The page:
The Journey or the Pace?

“What was your time?” “How long did it take you?”

I finished my first marathon last weekend. The New York City Marathon. A big deal. A HUGE feat. Just to finish, since many do not AND most don’t even try. But it would seem that, in my small world at least, it’s not as important that I finished, but more so in what time. Extraordinarily to me is that I am mostly asked for my finishing time by people who themselves are not runners. People, whom when I was training would claim to be capable of running no more than a few miles before collapsing. Seemingly impressed if not awed by my plan to be a marathoner. BEFORE the marathon, the feat itself was THE THING. After….it’s about how long it took me and did I even finish? 

I can’t help but associate to psychotherapy and psychoanalysis when I think about the idea of approaching, starting to run, facing the ups and downs of the course, feeling and trying to acknowledge and push through the inevitable aches and pains that arise and then seeing the finish line….crossing the finish line. The last part of that idea…finishing….such an amorphous notion in the world of treatment. Over the years, I have myriad patients ask, as they start the process of therapy, “how long will it take?” After exploring the question, I often would say “it’s a process and I cannot say how this treatment will go.” Something like that. I can’t promise where the finish line is and how long it will take to get there. But I have faith we will try to get wherever “there” is together. My patients usually find my answer frustrating. We like to see finish lines. It brings a sense of order to a process that is filled with a lot of disordering and difficulties. You take on treatment and you take on a marathon of introspection and relational dilemmas/solutions, self-understanding, increased knowledge of your capacities and shortcomings.  So many similarities to an actual marathon.

One matter I associated to in this regard is the idea of competitiveness. Now, for me, this is a significant part of my approach to many matters, especially matters of sport. Yet, I do remember more than once wondering whom would finish treatment first, the woman who I always saw exiting her session before I entered mine, or me? Who would get better more quickly? Figure “it” out faster? Self-realize sooner? Yes, I know it’s not a competition and treatment, just like running a marathon…is a process…a “marathon,” not a 10K race. A marathon is about YOUR journey; a 10K race can be about that too, but for me, it ‘s about kicking the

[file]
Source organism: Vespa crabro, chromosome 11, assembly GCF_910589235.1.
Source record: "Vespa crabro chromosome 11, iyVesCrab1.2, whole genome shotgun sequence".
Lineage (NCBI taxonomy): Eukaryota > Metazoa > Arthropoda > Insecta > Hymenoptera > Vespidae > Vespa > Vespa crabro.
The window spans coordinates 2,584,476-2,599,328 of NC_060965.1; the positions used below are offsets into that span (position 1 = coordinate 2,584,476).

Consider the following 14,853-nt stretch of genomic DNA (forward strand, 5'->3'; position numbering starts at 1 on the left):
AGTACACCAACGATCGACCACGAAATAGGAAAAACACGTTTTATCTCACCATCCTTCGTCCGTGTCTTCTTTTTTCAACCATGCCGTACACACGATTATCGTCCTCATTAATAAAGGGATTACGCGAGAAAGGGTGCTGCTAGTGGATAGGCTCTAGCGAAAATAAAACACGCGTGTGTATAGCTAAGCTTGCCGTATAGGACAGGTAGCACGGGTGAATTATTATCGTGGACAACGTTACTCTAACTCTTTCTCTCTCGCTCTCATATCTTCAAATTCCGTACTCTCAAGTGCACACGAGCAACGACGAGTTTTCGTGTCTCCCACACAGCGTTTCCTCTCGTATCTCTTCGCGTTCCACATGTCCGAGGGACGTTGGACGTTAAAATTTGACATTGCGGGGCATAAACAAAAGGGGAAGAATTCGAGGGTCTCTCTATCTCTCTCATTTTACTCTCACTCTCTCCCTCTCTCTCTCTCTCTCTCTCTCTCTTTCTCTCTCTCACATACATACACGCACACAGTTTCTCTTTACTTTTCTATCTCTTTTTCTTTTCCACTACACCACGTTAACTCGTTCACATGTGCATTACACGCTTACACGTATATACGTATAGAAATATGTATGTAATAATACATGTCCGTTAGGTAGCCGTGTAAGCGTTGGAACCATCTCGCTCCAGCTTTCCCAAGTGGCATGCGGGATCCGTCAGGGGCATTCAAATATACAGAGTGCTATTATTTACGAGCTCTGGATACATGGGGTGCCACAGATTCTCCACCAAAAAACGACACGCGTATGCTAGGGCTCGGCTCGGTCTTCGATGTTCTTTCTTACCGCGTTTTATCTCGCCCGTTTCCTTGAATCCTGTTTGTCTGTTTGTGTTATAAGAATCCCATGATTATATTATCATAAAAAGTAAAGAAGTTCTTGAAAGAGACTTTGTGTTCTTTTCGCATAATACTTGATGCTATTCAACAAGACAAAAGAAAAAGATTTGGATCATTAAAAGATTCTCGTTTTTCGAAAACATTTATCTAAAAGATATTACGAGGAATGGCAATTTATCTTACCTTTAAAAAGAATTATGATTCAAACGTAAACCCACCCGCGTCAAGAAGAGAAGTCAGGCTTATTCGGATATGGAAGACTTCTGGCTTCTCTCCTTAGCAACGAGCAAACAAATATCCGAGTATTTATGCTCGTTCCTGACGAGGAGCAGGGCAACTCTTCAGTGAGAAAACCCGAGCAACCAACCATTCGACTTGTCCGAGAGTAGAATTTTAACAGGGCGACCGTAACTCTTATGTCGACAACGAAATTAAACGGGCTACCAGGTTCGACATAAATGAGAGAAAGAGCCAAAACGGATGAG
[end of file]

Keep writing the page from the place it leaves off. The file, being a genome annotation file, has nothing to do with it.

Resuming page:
ass of anyone who’s getting in my way.

When I got to mile 22 in last week’s marathon, my quads were screaming bloody murder and I was having a very hard time ignoring their bellows of agony. I knew that this was the time to know the pain was there, but to draw upon my mental reserves to get me to the finish line. I’d come that far, I needed to just keep running. But….I stopped to walk….a few feet. And then I resumed running. It reminds me of those ebbs and flows that I see in treatment with patients where they seem to be plowing ahead with a great insight and they feel really good, since it took a lot of work to get there…and then they get stuck again. And things feel shitty and immobilizing and the pace slows and they might even feel hopeless and despairing. But hopefully they keep on at it and find their inner resources to keep them in the process. I think that’s what my little walks were about. Yes, WALKS. I took about three. All about the same distance…a few feet. I was trying to get my bearings. In those moments, I could not see the finish line. Ironically, I was closer to it than ever before and I could really picture it, but it seemed so far away. And I couldn’t go as fast as I wanted to go…as I usually can go when the race is shorter. And I had to tolerate that experience and readjust my process and expectations. This is what happens in treatment all the time. And, likewise in life. 

Well, I crossed that finish line with such overwhelm and pride and frustration…because I did it! Yes! But, I knew I didn’t make my goal time. My goal time that was based on something arbitrary…a competitive urge in me towards someone I have no right competing with, especially in regards to marathon running. But it had given me a goal, something to shoot for and aspire to as I involved myself in this arduous, rewarding, exciting, challenging, painful, self-realizing process of deciding to do….what was it a marathon or treatment I was talking about? Hmmm….